Weekend Reads

  1. “If you account for inflation, that more than 97 per cent of India’s population has gotten poorer compared to where they were in terms of income [a year ago]. I think that is a big damaging factor. And it raises the question, how are we going to recover from this situation?” Mahesh Vyas of the Centre for Monitoring Indian Economy tells Govindraj Ethiraj.
  2. “There is no doubt that the quality of medical practice in India is woefully inadequate and that irrational use of medicines is all too common,” writes Vikram Patel, about yoga guru Ramdev’s recent remarks. “But, it is important to remind His Holiness that blaming allopathic medicine because some of its practitioners fall short of the mark is equivalent to damning a religion if one of its practitioners profiteered through false cures. Surely he will understand this better than anyone else.”
  3. “The tapestry of India’s GST was stitched on a fabric of implicit trust and painted with vibrant economic colours. The fabric is now torn and the colours have faded. The loose thread of guaranteed revenues that holds this together is about to snap. The end of India’s grand GST experiment seems inevitable unless there is a radical shift in the tone and tenor of India’s federal politics, backed by an extension of revenue guarantee for the States for another five years,” writes Praveen Chakravarty.
  4. Hundreds of children from Bihar’s Gaya district had been trafficked to Jaipur’s bangle workshops. Then, a group of boys escaped against all odds. Monica Jha tells the story.
  5. “The Serum Institute of India aimed to be a major world supplier of COVID-19 vaccines,” writes Jon Cohen. “India’s pandemic got in the way.”
  6. “By backing [Nepal Prime Minister KP] Oli in the current mess, Delhi is once again the wild card in Nepali politics. Oli is deeply unpopular; his mishandling of the pandemic has brought about a fresh wave of criticism against him,” writes Amish Mulmi. “By now putting its weight behind a pro-Oli arrangement and antagonising almost the entire spectrum of Nepal’s polity and civil society, Delhi risks repeating its historical mistake.”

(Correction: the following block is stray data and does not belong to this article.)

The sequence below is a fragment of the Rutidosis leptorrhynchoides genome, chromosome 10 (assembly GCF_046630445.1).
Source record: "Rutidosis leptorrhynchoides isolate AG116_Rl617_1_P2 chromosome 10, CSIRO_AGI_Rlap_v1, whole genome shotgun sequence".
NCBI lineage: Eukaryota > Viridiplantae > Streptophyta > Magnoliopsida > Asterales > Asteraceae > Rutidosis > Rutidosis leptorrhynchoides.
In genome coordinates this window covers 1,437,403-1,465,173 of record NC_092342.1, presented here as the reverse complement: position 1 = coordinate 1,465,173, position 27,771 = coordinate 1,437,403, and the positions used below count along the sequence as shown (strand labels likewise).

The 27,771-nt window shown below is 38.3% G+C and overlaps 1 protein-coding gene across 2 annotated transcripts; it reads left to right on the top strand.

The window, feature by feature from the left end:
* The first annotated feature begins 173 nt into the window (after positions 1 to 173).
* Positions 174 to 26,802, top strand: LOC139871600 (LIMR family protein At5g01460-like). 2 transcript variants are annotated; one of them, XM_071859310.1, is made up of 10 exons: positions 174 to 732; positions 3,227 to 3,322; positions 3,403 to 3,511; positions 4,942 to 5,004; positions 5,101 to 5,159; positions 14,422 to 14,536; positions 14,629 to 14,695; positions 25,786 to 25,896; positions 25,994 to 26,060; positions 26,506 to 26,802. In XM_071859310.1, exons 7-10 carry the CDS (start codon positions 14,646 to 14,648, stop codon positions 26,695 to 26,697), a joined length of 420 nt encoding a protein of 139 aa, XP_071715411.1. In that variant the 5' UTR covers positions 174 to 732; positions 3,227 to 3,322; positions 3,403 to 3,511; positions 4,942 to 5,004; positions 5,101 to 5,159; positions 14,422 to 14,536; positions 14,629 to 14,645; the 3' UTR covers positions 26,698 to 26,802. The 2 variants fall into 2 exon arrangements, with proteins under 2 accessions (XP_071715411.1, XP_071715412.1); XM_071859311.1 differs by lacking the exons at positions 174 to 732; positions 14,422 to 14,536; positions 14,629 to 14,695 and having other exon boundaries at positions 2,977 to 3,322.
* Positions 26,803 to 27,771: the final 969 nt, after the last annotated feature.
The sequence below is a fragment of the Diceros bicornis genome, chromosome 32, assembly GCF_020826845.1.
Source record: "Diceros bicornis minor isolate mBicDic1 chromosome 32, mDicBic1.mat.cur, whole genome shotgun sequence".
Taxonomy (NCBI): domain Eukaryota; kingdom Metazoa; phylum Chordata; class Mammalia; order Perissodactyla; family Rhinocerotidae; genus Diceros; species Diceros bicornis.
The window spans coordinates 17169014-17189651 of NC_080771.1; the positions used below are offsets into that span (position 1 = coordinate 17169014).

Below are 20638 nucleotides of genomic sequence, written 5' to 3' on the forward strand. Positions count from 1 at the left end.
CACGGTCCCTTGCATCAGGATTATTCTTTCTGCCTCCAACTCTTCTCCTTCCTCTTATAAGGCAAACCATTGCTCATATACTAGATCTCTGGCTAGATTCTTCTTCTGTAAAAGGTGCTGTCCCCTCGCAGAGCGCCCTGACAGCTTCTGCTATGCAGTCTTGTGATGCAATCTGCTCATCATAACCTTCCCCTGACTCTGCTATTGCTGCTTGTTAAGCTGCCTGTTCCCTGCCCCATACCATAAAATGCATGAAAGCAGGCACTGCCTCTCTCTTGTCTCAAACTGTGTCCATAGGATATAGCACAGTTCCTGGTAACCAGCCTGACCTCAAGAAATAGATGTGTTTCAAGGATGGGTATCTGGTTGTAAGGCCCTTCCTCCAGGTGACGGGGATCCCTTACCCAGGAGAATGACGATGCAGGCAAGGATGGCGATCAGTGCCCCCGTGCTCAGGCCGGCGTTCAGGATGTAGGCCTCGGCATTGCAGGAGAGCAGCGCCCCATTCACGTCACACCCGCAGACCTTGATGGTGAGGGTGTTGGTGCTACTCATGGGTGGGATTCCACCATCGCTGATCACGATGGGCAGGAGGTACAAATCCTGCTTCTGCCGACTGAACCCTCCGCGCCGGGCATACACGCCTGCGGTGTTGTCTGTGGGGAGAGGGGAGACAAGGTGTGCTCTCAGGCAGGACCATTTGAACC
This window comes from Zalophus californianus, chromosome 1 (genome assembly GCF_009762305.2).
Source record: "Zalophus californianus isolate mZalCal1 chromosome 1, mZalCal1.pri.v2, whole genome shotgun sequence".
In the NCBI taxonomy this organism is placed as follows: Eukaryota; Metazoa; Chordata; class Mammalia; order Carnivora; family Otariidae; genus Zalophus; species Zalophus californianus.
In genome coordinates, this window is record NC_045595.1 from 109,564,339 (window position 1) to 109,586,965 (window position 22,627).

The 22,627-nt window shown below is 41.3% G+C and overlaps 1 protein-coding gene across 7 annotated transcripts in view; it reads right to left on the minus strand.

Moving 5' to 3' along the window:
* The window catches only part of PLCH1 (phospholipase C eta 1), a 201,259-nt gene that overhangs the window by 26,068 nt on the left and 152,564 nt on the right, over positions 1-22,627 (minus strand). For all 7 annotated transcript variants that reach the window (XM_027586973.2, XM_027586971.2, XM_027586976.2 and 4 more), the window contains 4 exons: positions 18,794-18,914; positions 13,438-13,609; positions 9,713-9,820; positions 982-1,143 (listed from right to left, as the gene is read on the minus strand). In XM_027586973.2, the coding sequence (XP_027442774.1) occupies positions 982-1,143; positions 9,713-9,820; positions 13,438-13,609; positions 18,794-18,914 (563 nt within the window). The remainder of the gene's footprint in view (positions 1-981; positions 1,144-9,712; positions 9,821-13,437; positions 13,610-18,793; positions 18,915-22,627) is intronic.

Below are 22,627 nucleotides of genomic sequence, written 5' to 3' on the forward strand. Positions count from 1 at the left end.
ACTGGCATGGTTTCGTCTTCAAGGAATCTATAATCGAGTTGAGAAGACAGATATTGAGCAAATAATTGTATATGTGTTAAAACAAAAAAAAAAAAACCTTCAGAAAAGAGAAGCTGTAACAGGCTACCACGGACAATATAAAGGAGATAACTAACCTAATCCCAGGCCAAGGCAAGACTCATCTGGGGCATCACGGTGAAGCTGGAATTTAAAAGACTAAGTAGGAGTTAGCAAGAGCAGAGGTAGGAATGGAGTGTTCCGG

7. “Man’s relationship with nature was of prime importance in the ancient cave paintings of South Asia, and it continues to be a central theme in indigenous wood carvings, house murals, and even rice-sheave artistry,” writes Sanjib Chaudhary.
  8. “To this day, all matters related to cinema are grouped under the Ministry of Information & Broadcasting, a legacy of the colonial past,” writes Adoor Gopalakrishnan. “Cinema, in its essence, neither collects information nor broadcasts it. Strangely, it has not occurred to anyone up there that there should be an independent Ministry for Cinema like in countries that nurture and promote film culture.”
  9. “It’s hard to imagine an electric fish cavorting with this much complexity. But years of research have taught Kohashi that Brienomyrus is a lot more human than some might like to think,” reports Katherine Wu. “When the fish communicate, whether through pulses or body language, they’re constantly asserting themselves. (Electric animals are, unsurprisingly, keen on showing one another who’s in charge.) Kohashi has seen fish be selfish and arrogant. He’s seen fish be bullied, and get downright depressed. The fish clearly make one another feel. “Some fish are,” he said, pausing, “assholes.”’
  10. “Morally and practically, this [Covid-19] emergency demands immediate action: widespread vaccination of those most vulnerable where the threat is greatest,” writes Zeynep Tufekci. “Waiving vaccine patents is fine, but unless it’s tied to a process that actually increases the supply of vaccines, it’s a little bit more than expressing thoughts and prayers after a tragedy. Officials from all nations that produce vaccines need to gather for an emergency meeting immediately to decide how to commandeer whatever excess capacity they have to produce more, through whatever means necessary.”